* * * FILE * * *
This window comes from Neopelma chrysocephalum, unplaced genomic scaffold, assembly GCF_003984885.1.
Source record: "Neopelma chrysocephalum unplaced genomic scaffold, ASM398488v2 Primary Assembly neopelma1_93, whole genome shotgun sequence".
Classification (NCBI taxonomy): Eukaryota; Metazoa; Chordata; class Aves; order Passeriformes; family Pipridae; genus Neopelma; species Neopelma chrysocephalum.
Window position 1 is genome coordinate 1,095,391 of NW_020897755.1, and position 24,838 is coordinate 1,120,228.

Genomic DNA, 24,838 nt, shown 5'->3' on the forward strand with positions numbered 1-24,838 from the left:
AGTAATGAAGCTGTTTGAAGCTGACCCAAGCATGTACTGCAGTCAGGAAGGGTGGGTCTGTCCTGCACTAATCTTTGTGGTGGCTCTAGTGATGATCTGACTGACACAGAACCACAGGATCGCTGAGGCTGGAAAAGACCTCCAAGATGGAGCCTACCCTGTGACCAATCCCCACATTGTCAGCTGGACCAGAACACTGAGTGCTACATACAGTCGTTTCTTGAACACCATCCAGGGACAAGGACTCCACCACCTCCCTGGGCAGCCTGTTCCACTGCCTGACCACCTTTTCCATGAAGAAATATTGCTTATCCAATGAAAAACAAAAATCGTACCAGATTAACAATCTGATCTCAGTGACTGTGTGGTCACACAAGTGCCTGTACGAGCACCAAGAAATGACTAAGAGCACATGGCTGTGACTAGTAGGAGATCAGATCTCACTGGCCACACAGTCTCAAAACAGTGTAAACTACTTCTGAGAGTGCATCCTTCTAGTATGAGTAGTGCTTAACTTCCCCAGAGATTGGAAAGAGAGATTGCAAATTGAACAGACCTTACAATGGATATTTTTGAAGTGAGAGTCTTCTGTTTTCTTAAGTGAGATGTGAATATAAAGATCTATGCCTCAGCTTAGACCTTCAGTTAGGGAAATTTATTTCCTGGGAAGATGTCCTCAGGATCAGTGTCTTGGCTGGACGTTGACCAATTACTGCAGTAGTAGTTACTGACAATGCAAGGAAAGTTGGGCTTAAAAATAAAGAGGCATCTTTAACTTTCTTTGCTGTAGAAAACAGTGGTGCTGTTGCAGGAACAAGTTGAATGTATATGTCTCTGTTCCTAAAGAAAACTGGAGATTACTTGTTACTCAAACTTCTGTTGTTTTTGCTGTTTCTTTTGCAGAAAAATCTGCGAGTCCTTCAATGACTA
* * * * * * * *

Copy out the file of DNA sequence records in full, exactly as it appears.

This window comes from Neopelma chrysocephalum, unplaced genomic scaffold, assembly GCF_003984885.1.
Source record: "Neopelma chrysocephalum unplaced genomic scaffold, ASM398488v2 Primary Assembly neopelma1_93, whole genome shotgun sequence".
Classification (NCBI taxonomy): Eukaryota; Metazoa; Chordata; class Aves; order Passeriformes; family Pipridae; genus Neopelma; species Neopelma chrysocephalum.
Window position 1 is genome coordinate 1,095,391 of NW_020897755.1, and position 24,838 is coordinate 1,120,228.

Genomic DNA, 24,838 nt, shown 5'->3' on the forward strand with positions numbered 1-24,838 from the left:
AGTAATGAAGCTGTTTGAAGCTGACCCAAGCATGTACTGCAGTCAGGAAGGGTGGGTCTGTCCTGCACTAATCTTTGTGGTGGCTCTAGTGATGATCTGACTGACACAGAACCACAGGATCGCTGAGGCTGGAAAAGACCTCCAAGATGGAGCCTACCCTGTGACCAATCCCCACATTGTCAGCTGGACCAGAACACTGAGTGCTACATACAGTCGTTTCTTGAACACCATCCAGGGACAAGGACTCCACCACCTCCCTGGGCAGCCTGTTCCACTGCCTGACCACCTTTTCCATGAAGAAATATTGCTTATCCAATGAAAAACAAAAATCGTACCAGATTAACAATCTGATCTCAGTGACTGTGTGGTCACACAAGTGCCTGTACGAGCACCAAGAAATGACTAAGAGCACATGGCTGTGACTAGTAGGAGATCAGATCTCACTGGCCACACAGTCTCAAAACAGTGTAAACTACTTCTGAGAGTGCATCCTTCTAGTATGAGTAGTGCTTAACTTCCCCAGAGATTGGAAAGAGAGATTGCAAATTGAACAGACCTTACAATGGATATTTTTGAAGTGAGAGTCTTCTGTTTTCTTAAGTGAGATGTGAATATAAAGATCTATGCCTCAGCTTAGACCTTCAGTTAGGGAAATTTATTTCCTGGGAAGATGTCCTCAGGATCAGTGTCTTGGCTGGACGTTGACCAATTACTGCAGTAGTAGTTACTGACAATGCAAGGAAAGTTGGGCTTAAAAATAAAGAGGCATCTTTAACTTTCTTTGCTGTAGAAAACAGTGGTGCTGTTGCAGGAACAAGTTGAATGTATATGTCTCTGTTCCTAAAGAAAACTGGAGATTACTTGTTACTCAAACTTCTGTTGTTTTTGCTGTTTCTTTTGCAGAAAAATCTGCGAGTCCTTCAATGACTA